A Luminous Quasar at Redshift 7.642

Kavli Affiliate: Linhua Jiang

| First 5 Authors: Feige Wang, Jinyi Yang, Xiaohui Fan, Joseph F. Hennawi, Aaron J. Barth

| Summary:

Distant quasars are unique tracers to study the formation of the earliest
supermassive black holes (SMBHs) and the history of cosmic reionization.
Despite extensive efforts, only two quasars have been found at $zge7.5$, due
to a combination of their low spatial density and the high contamination rate
in quasar selection. We report the discovery of a luminous quasar at $z=7.642$,
J0313$-$1806, the most distant quasar yet known. This quasar has a bolometric
luminosity of $3.6times10^{13} L_odot$. Deep spectroscopic observations
reveal a SMBH with a mass of $(1.6pm0.4) times10^9M_odot$ in this quasar.
The existence of such a massive SMBH just $sim$670 million years after the Big
Bang challenges significantly theoretical models of SMBH growth. In addition,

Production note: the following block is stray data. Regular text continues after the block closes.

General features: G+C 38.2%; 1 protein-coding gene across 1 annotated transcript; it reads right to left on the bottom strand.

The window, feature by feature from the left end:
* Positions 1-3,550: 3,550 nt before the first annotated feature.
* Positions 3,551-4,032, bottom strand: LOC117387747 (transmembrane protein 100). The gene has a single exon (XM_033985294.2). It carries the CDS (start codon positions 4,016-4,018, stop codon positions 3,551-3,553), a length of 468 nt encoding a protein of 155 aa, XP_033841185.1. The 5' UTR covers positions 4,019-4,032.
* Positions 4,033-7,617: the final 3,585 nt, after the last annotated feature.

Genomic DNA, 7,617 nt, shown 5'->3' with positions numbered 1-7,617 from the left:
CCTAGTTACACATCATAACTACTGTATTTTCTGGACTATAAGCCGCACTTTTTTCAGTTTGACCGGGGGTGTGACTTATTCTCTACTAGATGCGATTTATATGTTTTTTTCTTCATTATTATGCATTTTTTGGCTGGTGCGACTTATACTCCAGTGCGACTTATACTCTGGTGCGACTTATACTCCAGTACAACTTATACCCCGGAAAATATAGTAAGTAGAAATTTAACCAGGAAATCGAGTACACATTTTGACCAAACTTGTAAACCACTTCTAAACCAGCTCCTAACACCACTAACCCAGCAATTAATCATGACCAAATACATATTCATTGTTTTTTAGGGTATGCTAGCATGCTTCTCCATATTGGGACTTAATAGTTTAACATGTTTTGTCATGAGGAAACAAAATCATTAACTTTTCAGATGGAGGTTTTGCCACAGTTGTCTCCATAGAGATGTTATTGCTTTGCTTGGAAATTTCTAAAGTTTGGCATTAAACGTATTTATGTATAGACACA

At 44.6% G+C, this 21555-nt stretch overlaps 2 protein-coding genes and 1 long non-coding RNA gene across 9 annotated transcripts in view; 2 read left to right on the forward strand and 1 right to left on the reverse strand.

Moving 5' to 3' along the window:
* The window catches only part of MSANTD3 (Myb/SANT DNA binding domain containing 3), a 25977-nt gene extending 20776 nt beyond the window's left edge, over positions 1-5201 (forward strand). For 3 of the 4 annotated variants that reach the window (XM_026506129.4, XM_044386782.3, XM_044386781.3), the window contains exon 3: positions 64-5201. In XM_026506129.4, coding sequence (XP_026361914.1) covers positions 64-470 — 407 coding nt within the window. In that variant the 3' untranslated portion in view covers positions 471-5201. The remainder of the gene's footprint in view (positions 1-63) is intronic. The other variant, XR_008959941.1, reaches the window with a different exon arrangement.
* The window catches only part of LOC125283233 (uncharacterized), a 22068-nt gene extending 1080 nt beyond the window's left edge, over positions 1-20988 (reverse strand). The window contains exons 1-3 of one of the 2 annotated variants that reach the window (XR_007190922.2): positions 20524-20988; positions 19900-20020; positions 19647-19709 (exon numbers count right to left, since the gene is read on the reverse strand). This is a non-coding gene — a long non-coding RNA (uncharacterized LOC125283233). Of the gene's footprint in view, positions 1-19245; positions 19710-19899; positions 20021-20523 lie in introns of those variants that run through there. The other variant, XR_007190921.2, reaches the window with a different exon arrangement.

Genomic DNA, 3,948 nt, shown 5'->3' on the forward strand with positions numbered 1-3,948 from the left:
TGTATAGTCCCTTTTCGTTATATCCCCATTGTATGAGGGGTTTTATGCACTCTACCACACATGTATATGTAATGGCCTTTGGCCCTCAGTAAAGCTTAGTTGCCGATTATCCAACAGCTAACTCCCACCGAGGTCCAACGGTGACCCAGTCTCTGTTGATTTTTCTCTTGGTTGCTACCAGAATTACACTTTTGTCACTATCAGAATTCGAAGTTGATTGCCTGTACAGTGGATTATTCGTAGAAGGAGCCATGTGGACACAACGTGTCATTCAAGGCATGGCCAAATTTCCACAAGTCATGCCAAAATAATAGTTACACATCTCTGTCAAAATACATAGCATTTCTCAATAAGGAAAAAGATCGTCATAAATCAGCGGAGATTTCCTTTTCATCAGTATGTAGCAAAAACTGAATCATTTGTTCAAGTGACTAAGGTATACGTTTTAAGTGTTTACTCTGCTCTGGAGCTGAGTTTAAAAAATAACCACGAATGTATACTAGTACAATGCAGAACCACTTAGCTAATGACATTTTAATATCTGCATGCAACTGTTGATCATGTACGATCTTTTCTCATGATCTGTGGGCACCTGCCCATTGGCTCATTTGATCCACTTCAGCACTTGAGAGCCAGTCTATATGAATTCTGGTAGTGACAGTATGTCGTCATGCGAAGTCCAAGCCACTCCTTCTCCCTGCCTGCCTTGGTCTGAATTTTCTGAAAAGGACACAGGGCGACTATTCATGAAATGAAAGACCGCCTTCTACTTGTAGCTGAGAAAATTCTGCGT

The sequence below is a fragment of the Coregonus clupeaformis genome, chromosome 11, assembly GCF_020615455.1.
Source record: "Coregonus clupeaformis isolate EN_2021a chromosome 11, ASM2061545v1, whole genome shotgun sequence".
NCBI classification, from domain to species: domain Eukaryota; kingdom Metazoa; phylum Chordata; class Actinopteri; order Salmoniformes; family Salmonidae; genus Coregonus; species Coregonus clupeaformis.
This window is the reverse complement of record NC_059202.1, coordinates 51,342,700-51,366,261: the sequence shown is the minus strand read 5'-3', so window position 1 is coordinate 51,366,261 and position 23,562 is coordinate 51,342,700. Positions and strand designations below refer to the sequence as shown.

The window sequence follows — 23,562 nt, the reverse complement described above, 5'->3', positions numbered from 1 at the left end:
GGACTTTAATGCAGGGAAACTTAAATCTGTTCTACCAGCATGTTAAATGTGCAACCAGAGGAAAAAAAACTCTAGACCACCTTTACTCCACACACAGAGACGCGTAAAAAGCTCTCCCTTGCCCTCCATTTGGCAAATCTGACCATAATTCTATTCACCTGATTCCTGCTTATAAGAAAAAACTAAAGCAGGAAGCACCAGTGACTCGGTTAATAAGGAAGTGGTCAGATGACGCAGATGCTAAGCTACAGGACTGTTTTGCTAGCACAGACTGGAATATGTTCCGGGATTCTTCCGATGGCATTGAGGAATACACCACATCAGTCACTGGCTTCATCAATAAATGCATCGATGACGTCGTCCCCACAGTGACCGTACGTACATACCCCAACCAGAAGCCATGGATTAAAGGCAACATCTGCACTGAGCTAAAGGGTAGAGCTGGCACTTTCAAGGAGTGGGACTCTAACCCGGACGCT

the quasar spectrum exhibits strong broad absorption line (BAL) features in CIV
and SiIV, with a maximum velocity close to 20% of the speed of light. The
relativistic BAL features, combined with a strongly blueshifted CIV emission
line, indicate that there is a strong active galactic nucleus (AGN) driven
outflow in this system. ALMA observations detect the dust continuum and [CII] emission from the quasar host galaxy, yielding an accurate redshift of $7.6423
pm 0.0013$ and suggesting that the quasar is hosted by an intensely
star-forming galaxy, with a star formation rate of $rmsim 200 ~M_odot
~yr^{-1}$ and a dust mass of $sim7times10^7~M_odot$. Followup observations
of this reionization-era BAL quasar will provide a powerful probe of the
effects of AGN feedback on the growth of the earliest massive galaxies.

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